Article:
Plots show firing rates of dopamine neurons in response to transitions in number of reward drops (omission or delivery; a–c) and flavor (grape or tropical punch; d–f). Changes in firing rate in response to omission (negative errors) and delivery (positive errors) were readily distinguishable (a; t29 = 4.0, p<10−3), inversely correlated across neurons (b), and firing rates were markedly different after the transition (c; t29 = 5.2, p<10−4). The same neurons exhibited increased firing rates in response to transitions in the expected flavor of reward (d); t29 = 2.1, p<0.05), but the increases to the two flavors were indistinguishable (t29 = −1.95, ns), positively correlated across neurons (e), and firing rates after the transition also did not distinguish the two flavor errors (f; t29 = 0.13, ns).

https://doi.org/10.7554/eLife.49315.003
Dopamine ensembles distinguish the identity of sensory prediction errors.

Heat plots show decoding of flavor by dopamine neuron ensembles, using data from a sliding window during trials after all three drops changed flavor (a) or when only the second drop changed flavor (b). Red arrows indicate the time of the new flavor drop delivery. In each case, decoding was significantly above chance at the changed drops, but only early in the block (dotted lines on scale bars show one-tailed 95% confidence interval upper bounds for chance, by permutation tests). This effect was also evident when we collapsed data from the two blocks and compared decoding in epochs capturing firing to the drops where flavor changed versus control epochs capturing firing where flavors had not changed (c); flavor could be decoded accurately by dopamine ensembles only immediately after changes in flavor (patterns in confusion matrices were significantly different at p<10−4 by permutation test). A more detailed analysis using sliding sets of 10-trials (d) showed the decay of flavor decoding as the block progressed (upper plot, solid line), while control decoding of flavor (dotted line) and baseline firing rates in both conditions (lower plot) were unchanged across the block. Thick line in the upper plot shows significance compared to chance (p<0.05 for at least five significant trial sets by permutation test). Thin dotted line in upper plot shows chance decoding level.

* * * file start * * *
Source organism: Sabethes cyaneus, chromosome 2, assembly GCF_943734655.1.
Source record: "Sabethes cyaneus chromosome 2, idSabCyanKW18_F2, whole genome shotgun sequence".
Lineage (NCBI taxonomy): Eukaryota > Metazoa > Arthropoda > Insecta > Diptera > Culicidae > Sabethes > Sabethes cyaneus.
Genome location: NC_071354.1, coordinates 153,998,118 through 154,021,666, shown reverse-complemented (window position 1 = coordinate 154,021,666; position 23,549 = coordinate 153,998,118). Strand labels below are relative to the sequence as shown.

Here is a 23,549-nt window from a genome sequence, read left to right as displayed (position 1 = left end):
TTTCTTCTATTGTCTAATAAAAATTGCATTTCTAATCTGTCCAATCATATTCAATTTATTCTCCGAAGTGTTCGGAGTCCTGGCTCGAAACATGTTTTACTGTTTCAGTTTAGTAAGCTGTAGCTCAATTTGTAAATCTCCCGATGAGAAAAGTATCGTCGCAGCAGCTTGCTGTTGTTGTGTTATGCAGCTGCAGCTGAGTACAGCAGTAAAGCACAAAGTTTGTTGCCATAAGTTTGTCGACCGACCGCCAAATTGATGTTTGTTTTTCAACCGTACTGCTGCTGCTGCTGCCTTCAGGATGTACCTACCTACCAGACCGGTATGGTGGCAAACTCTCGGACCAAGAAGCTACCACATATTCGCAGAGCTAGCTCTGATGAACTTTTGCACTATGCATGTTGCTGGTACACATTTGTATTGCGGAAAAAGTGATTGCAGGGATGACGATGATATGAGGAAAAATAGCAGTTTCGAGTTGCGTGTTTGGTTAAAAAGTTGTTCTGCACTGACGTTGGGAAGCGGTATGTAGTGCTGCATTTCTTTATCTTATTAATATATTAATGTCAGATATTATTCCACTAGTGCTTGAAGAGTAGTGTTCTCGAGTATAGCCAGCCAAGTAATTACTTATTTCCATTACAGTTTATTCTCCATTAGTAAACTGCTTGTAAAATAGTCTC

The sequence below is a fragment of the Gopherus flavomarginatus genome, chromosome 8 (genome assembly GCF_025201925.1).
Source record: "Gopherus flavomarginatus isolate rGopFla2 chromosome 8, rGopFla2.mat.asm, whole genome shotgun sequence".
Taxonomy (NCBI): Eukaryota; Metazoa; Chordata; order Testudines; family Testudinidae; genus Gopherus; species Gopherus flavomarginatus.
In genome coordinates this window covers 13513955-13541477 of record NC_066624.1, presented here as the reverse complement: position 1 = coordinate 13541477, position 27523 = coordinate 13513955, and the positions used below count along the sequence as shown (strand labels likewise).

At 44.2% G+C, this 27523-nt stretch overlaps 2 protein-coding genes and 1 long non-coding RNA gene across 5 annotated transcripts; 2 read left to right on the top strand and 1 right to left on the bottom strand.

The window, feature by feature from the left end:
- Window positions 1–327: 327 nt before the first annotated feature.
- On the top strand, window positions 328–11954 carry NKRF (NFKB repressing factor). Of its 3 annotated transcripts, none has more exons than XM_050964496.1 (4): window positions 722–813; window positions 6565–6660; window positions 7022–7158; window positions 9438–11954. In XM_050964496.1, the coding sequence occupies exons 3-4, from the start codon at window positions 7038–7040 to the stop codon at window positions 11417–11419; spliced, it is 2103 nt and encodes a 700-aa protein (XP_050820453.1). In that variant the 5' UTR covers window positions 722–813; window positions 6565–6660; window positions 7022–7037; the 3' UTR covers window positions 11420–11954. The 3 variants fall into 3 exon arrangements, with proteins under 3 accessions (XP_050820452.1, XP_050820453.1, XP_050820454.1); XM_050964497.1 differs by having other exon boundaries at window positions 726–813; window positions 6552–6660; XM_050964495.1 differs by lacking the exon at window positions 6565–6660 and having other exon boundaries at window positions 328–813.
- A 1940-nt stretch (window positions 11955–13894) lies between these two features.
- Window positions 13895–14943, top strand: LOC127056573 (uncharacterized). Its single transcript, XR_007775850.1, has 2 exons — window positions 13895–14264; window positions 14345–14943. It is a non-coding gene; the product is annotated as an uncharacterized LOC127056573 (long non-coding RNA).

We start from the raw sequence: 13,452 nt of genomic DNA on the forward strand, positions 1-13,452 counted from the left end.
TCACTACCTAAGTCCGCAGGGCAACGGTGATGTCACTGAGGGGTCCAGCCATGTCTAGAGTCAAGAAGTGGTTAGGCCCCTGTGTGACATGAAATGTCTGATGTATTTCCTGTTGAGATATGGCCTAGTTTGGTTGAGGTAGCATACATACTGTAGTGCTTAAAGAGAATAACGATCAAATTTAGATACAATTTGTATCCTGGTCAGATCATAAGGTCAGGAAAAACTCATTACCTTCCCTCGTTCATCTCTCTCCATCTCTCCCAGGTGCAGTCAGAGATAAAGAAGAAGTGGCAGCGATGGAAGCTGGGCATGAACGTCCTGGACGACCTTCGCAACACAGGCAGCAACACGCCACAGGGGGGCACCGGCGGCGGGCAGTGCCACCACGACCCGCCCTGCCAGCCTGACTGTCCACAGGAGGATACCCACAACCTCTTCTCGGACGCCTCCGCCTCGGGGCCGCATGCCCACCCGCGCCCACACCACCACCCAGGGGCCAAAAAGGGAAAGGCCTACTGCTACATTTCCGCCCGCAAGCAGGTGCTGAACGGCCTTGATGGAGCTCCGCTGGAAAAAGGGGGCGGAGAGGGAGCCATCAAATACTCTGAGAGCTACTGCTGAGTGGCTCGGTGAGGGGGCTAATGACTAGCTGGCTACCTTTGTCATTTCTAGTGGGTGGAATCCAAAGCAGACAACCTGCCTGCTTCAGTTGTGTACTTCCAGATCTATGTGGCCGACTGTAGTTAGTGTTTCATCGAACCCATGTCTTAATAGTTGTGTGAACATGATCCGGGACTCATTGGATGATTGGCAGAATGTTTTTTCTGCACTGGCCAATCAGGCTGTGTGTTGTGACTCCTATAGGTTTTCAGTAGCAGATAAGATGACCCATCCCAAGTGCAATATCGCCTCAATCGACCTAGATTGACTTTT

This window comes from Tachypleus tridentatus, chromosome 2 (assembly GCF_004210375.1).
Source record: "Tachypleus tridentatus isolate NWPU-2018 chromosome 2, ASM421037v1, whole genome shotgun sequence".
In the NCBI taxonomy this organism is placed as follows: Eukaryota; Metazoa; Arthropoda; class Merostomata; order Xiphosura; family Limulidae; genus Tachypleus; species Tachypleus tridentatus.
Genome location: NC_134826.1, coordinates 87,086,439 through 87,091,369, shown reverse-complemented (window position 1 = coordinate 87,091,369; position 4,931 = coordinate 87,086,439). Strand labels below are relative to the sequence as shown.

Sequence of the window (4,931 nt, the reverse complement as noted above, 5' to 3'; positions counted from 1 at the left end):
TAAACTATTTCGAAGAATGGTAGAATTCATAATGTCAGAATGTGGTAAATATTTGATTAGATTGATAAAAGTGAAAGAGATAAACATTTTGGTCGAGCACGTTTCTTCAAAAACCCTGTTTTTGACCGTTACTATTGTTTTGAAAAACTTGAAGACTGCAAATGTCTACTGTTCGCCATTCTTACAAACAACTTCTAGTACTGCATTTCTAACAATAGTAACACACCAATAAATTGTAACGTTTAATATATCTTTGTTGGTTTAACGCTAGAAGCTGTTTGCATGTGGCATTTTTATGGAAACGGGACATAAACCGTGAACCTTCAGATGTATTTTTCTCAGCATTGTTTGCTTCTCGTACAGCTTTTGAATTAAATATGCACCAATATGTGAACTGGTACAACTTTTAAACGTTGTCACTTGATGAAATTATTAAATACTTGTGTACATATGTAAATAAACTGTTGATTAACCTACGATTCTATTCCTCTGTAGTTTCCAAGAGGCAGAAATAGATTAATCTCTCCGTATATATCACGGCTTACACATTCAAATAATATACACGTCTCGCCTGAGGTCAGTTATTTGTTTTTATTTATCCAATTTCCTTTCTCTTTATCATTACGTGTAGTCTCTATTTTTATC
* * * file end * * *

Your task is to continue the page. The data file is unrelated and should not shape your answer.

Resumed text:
https://doi.org/10.7554/eLife.49315.005
Human midbrain distinguishes the identity of sensory prediction errors.